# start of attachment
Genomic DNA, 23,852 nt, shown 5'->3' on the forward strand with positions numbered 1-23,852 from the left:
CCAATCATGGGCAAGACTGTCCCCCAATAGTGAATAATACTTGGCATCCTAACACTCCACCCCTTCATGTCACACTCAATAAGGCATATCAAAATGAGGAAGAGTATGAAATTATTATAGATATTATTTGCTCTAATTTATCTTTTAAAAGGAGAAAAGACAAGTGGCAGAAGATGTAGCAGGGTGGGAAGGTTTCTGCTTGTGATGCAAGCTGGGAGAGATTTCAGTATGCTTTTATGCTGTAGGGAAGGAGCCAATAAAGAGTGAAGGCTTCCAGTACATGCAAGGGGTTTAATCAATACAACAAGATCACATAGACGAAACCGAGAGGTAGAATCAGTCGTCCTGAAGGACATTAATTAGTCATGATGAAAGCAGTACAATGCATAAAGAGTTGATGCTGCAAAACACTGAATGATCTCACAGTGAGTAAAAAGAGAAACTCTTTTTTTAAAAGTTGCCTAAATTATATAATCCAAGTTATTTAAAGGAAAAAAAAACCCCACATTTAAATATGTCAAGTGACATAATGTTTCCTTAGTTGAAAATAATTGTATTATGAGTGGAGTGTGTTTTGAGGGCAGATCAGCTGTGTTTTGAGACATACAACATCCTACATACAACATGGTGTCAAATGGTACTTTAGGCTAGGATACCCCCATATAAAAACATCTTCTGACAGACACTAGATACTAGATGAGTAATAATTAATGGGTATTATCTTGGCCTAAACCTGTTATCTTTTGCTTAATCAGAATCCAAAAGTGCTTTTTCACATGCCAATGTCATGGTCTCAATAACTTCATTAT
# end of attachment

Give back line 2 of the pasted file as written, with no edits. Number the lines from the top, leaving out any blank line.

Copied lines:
CCAATCATGGGCAAGACTGTCCCCCAATAGTGAATAATACTTGGCATCCTAACACTCCACCCCTTCATGTCACACTCAATAAGGCATATCAAAATGAGGAAGAGTATGAAATTATTATAGATATTATTTGCTCTAATTTATCTTTTAAAAGGAGAAAAGACAAGTGGCAGAAGATGTAGCAGGGTGGGAAGGTTTCTGCTTGTGATGCAAGCTGGGAGAGATTTCAGTATGCTTTTATGCTGTAGGGAAGGAGCCAATAAAGAGTGAAGGCTTCCAGTACATGCAAGGGGTTTAATCAATACAACAAGATCACATAGACGAAACCGAGAGGTAGAATCAGTCGTCCTGAAGGACATTAATTAGTCATGATGAAAGCAGTACAATGCATAAAGAGTTGATGCTGCAAAACACTGAATGATCTCACAGTGAGTAAAAAGAGAAACTCTTTTTTTAAAAGTTGCCTAAATTATATAATCCAAGTTATTTAAAGGAAAAAAAAACCCCACATTTAAATATGTCAAGTGACATAATGTTTCCTTAGTTGAAAATAATTGTATTATGAGTGGAGTGTGTTTTGAGGGCAGATCAGCTGTGTTTTGAGACATACAACATCCTACATACAACATGGTGTCAAATGGTACTTTAGGCTAGGATACCCCCATATAAAAACATCTTCTGACAGACACTAGATACTAGATGAGTAATAATTAATGGGTATTATCTTGGCCTAAACCTGTTATCTTTTGCTTAATCAGAATCCAAAAGTGCTTTTTCACATGCCAATGTCATGGTCTCAATAACTTCATTAT